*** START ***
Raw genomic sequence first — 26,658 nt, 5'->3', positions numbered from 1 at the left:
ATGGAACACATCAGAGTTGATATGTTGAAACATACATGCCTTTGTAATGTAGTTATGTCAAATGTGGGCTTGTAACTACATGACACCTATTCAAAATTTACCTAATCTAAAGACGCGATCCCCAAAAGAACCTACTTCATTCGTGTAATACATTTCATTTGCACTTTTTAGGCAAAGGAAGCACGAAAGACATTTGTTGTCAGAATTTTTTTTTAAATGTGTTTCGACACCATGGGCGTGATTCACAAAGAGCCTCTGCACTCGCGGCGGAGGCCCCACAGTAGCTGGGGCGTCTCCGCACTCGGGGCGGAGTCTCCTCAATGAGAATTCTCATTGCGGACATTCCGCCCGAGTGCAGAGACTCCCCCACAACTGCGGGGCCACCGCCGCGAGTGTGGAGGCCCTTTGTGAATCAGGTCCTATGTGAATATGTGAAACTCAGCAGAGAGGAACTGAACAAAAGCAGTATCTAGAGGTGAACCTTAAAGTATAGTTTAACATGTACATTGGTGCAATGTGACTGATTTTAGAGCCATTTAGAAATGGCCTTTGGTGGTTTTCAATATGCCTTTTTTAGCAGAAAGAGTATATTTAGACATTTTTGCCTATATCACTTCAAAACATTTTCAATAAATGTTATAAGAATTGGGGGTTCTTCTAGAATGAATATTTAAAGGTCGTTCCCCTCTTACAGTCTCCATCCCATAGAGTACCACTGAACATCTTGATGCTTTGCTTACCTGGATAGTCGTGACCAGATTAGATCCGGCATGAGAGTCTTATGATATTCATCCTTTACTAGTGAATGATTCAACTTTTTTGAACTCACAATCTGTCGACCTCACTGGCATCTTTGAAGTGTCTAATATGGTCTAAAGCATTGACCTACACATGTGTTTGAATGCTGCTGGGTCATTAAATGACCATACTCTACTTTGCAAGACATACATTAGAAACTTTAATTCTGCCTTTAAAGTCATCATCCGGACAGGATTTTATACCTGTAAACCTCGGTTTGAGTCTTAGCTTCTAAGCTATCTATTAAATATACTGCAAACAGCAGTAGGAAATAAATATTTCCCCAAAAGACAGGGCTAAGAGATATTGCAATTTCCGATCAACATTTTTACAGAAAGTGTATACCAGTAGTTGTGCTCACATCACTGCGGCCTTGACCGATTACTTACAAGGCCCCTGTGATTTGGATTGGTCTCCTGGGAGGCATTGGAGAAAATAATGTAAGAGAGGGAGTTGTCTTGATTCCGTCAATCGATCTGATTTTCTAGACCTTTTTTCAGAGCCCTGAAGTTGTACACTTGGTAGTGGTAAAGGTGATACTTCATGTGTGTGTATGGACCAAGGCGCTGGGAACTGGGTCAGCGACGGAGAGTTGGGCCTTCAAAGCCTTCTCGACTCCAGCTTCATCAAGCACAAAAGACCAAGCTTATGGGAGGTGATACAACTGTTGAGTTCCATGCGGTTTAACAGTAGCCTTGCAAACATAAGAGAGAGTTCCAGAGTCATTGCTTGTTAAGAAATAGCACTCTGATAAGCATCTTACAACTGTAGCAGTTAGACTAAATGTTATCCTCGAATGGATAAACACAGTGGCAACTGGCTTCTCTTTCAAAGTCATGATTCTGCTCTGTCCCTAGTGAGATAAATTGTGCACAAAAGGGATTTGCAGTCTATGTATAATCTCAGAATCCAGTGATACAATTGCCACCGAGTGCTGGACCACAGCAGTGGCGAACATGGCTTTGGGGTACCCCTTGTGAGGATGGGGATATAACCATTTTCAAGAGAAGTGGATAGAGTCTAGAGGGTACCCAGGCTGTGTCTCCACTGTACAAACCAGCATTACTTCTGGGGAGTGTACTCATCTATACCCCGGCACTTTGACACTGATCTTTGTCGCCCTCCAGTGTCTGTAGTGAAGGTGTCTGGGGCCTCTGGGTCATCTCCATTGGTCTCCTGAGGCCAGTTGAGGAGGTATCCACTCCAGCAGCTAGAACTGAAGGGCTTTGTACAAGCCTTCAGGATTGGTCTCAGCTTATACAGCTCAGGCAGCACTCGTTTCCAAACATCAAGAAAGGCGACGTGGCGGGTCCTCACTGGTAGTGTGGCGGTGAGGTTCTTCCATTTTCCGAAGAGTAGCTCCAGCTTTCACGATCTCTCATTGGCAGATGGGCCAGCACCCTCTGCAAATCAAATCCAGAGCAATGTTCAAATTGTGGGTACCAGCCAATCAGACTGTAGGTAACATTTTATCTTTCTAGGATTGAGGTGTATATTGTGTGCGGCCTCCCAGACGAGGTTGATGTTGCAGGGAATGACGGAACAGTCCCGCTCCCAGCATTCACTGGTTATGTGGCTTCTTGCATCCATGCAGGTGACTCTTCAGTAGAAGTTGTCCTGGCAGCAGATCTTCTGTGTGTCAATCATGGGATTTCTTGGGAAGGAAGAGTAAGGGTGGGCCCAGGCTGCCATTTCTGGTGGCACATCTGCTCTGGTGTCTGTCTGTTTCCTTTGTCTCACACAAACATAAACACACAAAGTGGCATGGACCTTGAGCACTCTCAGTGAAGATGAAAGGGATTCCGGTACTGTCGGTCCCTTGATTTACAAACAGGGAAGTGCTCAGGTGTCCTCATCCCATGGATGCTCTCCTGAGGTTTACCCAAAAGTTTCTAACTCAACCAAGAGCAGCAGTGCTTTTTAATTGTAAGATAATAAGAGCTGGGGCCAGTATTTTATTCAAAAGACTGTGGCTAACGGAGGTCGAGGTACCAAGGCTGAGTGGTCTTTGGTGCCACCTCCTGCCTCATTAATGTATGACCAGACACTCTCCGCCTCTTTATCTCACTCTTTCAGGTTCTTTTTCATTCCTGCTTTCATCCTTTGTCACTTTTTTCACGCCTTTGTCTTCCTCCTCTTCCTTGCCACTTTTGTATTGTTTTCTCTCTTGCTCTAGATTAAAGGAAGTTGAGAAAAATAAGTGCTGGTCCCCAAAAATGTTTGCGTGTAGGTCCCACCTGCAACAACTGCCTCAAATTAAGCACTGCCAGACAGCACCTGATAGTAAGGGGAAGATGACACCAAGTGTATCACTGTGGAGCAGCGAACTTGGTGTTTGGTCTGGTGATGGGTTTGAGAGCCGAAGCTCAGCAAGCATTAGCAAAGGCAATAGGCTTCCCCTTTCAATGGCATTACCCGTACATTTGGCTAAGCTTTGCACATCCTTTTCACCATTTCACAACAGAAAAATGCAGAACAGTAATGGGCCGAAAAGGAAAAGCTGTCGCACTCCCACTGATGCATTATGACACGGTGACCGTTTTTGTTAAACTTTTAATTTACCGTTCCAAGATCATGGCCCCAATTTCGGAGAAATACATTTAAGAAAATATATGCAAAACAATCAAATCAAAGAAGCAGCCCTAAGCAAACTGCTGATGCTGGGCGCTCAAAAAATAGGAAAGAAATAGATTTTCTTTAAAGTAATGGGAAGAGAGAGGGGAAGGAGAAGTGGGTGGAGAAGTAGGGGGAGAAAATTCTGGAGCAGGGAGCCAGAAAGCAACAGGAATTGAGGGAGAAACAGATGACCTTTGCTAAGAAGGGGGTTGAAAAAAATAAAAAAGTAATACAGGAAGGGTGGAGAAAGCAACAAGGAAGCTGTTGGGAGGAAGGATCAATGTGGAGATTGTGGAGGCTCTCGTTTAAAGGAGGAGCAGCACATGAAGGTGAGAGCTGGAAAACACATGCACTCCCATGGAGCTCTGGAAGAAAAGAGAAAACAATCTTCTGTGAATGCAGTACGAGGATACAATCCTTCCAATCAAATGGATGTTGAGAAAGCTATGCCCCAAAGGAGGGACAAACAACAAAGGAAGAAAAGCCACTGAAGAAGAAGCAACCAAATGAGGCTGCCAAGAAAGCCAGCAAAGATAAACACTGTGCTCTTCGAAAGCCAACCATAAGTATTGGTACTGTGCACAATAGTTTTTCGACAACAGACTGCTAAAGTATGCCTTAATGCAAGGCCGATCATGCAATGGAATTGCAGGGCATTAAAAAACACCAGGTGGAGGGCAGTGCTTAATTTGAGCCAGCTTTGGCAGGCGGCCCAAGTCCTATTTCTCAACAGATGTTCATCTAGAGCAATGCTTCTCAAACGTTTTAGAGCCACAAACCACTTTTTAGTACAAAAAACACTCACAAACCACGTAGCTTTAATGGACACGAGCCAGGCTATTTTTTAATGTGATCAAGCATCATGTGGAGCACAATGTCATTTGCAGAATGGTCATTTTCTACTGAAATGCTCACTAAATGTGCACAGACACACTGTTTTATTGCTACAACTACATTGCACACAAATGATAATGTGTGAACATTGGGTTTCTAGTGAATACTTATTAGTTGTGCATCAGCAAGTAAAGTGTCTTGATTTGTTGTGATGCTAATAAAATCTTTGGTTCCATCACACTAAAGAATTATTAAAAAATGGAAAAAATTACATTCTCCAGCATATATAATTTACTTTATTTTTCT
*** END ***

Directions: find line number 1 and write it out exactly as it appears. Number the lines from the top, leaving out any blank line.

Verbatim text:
Raw genomic sequence first — 26,658 nt, 5'->3', positions numbered from 1 at the left: